The tax efficiency conversation often narrows to two questions: (1) Active or passive funds? And (2) mutual funds or exchange-traded funds (ETFs)?

I’m as guilty as the next for focusing on those questions. I answered the active versus passive question here. I have also given my analysis in two articles recently—here and here—comparing Vanguard’s mutual funds and ETFs.

Not to undermine my previous efforts, but arguably, for Vanguard investors in particular, those questions (and their answers) may be irrelevant. Said differently, whether you choose indexing over active management or funds over ETFs isn’t going to move the tax needle much.

For example, Vanguard’s average U.S. stock index mutual fund has been 96% tax-efficient over the past decade. That’s certainly better than the 85% tax efficiency of its average active U.S. stock mutual fund, but we are still choosing between two reasonably tax-friendly options.

The margins are even finer when comparing index mutual funds and ETFs. As I told you in Vanguard’s Exception to the Rule, despite all the hoopla, there’s really no difference between Vanguard’s index mutual funds and its ETFs.

Lost in the conversation is the one place where investors can find a massive tax advantage: municipal bond funds.

If you review the Bond Fund table at the bottom of my Taxing Returns: 2024 article, you’ll see that Vanguard’s bond funds were, on average, just 35% tax efficient over the last ten years. That’s a big chunk of your return going to the IRS! (Of course, that number makes sense since the bulk of a bond fund’s return is made up of interest income, which is taxed as, well, income.)

One way to deal with the tax drag that comes with owning taxable bonds is to hold them in retirement accounts—a strategy best known as “asset location,” and Vanguard is a proponent of it.

But another solution exists: Vanguard’s tax-exempt bond funds let you keep (nearly) all of your income.

So, if you want to be tax-smart and own bonds, should you follow Vanguard’s asset location advice, or can municipal bonds offer a different path? Let’s start at the beginning.

Key Points
  • If you own a taxable bond fund in a brokerage account, the IRS will take a big bite out of your returns.
  • Asset location (holding taxable bonds in your retirement accounts) may be one strategy—Vanguard certainly thinks so—but it’s not for everyone and is only half of a smart investor’s solution.
  • Municipal bond funds offer a viable option for investors who want to own bonds and keep their tax bill in check.

What Are Municipal Bonds?

Just as the U.S. government and businesses borrow money for various purposes, states, cities and towns have their own funding needs for projects of all shapes and sizes. Repairing roads, expanding a sewage plant or building a new school are just a few of the projects investors finance by purchasing bonds issued by these municipalities. That’s why they’re called municipal or “muni” bonds.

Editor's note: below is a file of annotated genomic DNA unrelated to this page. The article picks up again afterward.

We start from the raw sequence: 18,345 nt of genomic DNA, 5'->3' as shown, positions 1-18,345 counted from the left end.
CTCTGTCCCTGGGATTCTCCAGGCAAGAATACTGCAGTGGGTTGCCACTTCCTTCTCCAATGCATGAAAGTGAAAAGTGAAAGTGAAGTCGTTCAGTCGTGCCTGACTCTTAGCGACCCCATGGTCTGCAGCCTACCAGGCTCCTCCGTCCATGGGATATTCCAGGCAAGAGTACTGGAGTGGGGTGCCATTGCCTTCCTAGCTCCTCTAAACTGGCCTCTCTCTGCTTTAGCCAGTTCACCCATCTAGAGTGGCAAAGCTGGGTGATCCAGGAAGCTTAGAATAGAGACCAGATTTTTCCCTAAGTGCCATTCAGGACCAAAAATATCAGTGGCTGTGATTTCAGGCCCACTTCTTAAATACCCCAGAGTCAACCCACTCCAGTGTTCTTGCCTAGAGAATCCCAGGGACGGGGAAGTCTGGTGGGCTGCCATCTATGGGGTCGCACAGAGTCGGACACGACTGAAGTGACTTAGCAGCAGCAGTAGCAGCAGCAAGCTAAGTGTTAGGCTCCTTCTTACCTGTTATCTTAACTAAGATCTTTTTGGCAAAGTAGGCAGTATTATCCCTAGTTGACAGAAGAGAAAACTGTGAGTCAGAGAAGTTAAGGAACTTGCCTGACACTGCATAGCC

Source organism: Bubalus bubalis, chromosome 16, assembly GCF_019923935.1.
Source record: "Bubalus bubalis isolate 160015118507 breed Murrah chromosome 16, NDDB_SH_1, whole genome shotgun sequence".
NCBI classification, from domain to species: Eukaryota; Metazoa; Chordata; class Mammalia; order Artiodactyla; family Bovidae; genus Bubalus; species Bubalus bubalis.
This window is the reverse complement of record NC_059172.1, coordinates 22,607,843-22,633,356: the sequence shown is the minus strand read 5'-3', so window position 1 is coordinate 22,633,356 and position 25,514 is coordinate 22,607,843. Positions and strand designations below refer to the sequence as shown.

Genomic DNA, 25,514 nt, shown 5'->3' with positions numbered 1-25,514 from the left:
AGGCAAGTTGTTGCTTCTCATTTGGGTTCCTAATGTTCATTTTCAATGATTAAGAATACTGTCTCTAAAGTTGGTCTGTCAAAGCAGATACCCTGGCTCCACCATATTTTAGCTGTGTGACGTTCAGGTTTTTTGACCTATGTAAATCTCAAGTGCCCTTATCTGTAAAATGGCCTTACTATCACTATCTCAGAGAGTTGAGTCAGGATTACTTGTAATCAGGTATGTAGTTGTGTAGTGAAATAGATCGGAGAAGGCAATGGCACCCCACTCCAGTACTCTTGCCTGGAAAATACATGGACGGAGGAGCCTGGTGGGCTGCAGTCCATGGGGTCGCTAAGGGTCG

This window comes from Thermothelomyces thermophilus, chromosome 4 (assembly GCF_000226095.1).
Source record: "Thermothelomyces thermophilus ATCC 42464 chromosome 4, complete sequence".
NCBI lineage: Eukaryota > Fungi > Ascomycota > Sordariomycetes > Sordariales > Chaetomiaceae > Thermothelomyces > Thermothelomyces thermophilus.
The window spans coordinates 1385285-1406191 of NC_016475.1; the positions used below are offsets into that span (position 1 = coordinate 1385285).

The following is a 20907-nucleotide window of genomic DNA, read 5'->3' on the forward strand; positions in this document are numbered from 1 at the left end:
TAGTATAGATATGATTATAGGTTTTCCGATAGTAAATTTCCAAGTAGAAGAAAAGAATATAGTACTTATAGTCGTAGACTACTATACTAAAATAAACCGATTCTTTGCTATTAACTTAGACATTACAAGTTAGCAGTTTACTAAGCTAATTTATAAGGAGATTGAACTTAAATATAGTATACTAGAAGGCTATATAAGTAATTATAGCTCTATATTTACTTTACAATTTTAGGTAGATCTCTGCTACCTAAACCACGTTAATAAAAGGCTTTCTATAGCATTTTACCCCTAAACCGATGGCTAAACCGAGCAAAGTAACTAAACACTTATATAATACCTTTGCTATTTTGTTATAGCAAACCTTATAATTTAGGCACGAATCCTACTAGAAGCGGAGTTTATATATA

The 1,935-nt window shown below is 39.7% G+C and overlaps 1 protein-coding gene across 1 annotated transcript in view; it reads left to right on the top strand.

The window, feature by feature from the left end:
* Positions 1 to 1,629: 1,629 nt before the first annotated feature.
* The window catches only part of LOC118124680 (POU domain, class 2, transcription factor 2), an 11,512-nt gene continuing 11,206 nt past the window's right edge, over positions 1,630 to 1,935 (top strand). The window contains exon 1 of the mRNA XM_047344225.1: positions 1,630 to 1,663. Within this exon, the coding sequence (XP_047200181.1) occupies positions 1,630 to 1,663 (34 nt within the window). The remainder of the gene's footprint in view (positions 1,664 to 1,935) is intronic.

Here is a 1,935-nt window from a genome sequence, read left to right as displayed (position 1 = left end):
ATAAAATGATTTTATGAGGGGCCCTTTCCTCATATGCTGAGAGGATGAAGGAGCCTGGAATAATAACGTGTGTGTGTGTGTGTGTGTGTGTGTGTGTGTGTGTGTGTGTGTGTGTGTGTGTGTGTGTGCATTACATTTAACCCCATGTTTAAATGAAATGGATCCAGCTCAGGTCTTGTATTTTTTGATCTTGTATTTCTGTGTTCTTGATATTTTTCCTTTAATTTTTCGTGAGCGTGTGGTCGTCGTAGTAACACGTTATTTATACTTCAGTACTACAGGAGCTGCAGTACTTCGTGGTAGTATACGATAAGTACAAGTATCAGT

What sets muni bonds apart from Treasury, corporate and mortgage-backed bonds is taxes. When you lend to a municipality by purchasing their bonds, the federal government does not tax the interest they pay. And if you live in the same state as the issuer, the income is not taxed by the state, either.

Hence, muni bonds are also called “tax-exempt” or “tax-free” bonds—though, of course, as I just mentioned, they may not be entirely tax-free.

Municipal bonds come in different flavors—and if you are curious, you can read my Muni Bonds 101 article to learn more—but for our purposes today, what matters is the tax-exempt status of the income muni bonds pay out.

Location, Location, Location

Put a pin in municipal bonds for a moment.

As I said, Vanguard’s preferred solution to the high tax cost associated with taxable bond funds is to stash them in retirement accounts. The technical term for this strategy is “asset location.”

Asset location means putting your investments in different accounts based on their tax treatment. Because different types of accounts are taxed differently, and capital gains, income, and dividends are also taxed at different rates, you can improve your after-tax returns by holding assets in the “right” kind of account.

The conventional asset location advice is to hold stocks in your taxable account and bonds in your retirement accounts. In a 2022 whitepaper, Vanguard said that by placing bonds first in traditional IRAs, then Roth IRAs and then taxable accounts, an investor could boost their after-tax returns by 0.05% to 0.30%. (They broadcast this claim in a 2023 blog post.)

I’m not going to refute Vanguard’s math. Intuitively, it makes sense—or at least I suspect it is directionally correct. If you hold taxable bonds in a taxable account, you will give up much of your return to the IRS. So, holding them in a retirement account should improve your after-tax returns, all things equal.

However, I have a few issues with asset location as a strategy.

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